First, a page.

California State Court Rules that Local Video Service Provider Fees Do Not Apply to Streaming Video Providers

The California court made their decision in line with Nevada’s similar case which ruled that streaming video providers are not subject to local franchise fees. The City of Lancaster had filed a class action complaint against Netflix and Hulu claiming they failed to pay the local video service provider fees imposed under the California Digital Infrastructure and Video Competition Act. The Los Angeles County Superior Court concluded that local video service provider fees do not apply to streaming video providers. The court reached this conclusion based on two reasons:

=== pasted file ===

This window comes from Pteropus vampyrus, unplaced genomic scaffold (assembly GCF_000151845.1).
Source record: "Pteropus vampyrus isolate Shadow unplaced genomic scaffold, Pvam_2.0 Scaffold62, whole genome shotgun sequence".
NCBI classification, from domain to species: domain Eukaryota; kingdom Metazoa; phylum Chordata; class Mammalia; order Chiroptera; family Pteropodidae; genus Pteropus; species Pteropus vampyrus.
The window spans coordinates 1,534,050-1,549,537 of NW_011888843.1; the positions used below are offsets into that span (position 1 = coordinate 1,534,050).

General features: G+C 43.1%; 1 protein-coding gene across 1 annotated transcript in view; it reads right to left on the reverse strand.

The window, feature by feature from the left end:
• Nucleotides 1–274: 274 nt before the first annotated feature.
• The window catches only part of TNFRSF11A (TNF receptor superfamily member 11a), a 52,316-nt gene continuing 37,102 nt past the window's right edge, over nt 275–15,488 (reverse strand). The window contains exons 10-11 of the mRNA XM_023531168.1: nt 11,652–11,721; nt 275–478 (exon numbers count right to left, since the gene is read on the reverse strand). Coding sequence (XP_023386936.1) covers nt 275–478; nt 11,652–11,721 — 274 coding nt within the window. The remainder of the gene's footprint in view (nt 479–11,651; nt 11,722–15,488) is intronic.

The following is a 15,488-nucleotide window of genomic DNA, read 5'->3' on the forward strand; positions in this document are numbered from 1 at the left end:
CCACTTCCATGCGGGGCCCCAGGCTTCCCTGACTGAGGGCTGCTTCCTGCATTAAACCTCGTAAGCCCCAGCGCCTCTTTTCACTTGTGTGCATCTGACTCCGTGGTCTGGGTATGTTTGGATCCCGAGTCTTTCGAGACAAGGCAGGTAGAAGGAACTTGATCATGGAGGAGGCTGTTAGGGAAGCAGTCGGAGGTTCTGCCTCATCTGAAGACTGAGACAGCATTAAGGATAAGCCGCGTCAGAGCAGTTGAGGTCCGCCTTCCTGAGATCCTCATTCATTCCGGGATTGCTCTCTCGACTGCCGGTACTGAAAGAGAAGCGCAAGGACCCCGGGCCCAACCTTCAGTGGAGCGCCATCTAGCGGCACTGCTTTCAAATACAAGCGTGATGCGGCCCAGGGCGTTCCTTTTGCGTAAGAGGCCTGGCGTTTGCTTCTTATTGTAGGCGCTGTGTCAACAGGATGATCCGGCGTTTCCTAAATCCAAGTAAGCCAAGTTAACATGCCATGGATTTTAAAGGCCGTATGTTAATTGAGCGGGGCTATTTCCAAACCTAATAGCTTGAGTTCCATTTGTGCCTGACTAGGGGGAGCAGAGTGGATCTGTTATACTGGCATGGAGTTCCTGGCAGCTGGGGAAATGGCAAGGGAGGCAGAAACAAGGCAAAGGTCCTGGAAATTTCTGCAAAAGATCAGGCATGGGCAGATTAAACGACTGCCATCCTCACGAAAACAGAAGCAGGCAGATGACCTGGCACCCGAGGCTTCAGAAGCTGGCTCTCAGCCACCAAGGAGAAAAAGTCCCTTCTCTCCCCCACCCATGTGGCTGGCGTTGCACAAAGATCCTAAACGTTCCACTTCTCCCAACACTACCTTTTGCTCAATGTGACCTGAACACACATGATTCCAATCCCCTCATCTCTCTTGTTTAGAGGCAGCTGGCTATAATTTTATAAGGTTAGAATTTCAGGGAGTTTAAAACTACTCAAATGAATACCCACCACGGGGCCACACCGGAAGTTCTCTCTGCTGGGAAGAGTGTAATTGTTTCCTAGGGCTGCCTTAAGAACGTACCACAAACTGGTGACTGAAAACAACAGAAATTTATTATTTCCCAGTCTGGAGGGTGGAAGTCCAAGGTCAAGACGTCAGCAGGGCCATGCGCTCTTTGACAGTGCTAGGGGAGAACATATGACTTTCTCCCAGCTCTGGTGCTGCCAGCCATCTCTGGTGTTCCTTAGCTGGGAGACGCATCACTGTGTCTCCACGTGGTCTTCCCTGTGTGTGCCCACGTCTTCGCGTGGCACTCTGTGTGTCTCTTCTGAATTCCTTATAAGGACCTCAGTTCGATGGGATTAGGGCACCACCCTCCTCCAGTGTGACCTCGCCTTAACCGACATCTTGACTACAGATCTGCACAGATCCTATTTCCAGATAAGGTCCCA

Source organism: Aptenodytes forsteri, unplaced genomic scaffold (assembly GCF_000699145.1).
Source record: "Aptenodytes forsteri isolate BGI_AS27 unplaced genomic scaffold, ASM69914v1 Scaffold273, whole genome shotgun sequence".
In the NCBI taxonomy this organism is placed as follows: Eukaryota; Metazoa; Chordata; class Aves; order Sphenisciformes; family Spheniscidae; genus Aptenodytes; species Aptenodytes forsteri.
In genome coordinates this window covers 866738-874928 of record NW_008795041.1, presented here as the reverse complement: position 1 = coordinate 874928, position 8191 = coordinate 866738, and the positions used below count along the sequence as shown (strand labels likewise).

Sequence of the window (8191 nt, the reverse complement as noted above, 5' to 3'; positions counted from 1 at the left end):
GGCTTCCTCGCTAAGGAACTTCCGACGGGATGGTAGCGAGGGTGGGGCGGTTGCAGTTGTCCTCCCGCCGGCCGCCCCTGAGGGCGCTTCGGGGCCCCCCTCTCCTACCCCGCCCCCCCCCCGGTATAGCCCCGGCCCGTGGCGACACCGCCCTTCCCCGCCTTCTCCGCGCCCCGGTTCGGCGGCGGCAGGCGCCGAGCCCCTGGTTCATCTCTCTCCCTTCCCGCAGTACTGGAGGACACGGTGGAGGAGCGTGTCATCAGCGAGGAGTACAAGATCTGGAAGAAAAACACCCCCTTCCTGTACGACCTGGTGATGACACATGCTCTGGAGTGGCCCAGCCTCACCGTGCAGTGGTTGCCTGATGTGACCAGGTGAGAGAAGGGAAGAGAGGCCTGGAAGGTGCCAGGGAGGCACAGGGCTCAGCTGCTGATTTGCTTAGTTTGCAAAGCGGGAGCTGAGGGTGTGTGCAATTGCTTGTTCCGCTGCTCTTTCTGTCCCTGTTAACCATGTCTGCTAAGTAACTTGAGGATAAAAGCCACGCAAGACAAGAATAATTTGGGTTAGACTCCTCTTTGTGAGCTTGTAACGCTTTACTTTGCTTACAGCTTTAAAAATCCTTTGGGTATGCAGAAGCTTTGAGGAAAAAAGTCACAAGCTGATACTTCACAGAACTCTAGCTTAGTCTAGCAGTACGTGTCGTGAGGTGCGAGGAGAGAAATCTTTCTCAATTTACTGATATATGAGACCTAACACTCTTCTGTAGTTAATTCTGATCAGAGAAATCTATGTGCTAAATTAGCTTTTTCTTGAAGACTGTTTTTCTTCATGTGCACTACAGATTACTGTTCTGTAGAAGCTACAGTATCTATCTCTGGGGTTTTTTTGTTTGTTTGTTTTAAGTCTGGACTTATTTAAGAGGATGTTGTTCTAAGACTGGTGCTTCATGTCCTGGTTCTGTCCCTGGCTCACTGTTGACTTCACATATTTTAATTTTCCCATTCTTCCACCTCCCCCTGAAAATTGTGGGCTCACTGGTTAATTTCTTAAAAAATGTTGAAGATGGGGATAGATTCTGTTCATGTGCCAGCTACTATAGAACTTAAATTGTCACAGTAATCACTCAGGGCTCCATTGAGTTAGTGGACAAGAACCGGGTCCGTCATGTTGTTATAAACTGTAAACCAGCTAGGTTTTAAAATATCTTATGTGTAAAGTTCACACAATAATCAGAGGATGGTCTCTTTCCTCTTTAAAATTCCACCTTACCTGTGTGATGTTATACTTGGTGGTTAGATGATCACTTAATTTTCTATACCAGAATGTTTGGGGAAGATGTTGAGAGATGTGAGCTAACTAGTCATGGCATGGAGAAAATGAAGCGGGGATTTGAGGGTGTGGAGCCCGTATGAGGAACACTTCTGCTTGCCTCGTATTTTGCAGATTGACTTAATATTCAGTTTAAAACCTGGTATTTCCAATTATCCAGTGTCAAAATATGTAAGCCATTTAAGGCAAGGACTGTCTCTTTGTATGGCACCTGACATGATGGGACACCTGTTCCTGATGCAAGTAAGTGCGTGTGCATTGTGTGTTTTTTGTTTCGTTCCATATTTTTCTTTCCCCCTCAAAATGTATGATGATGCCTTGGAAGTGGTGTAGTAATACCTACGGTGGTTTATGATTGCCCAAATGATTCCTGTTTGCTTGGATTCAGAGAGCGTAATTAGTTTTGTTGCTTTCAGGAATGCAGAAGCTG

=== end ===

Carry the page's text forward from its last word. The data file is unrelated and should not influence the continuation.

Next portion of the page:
(1) “ the streaming video providers’ use of Internet service providers’ networks to distribute their content does not constitute the type of “use” of the public right-of-way rendering them liable for the local video service provider fees” and

(2) “the court concluded that the streaming video providers do not meet the definition of a “video service provider” that provides “video programming” under the Act because the streaming video providers’ services were not comparable to the live, linear, channelized, scheduled, or programmed programming provided by a television broadcast station.”

(City of Lancaster v. Netflix et al., Case No. 21STCV01881, September 20, 2021)

Posted on October 28, 2021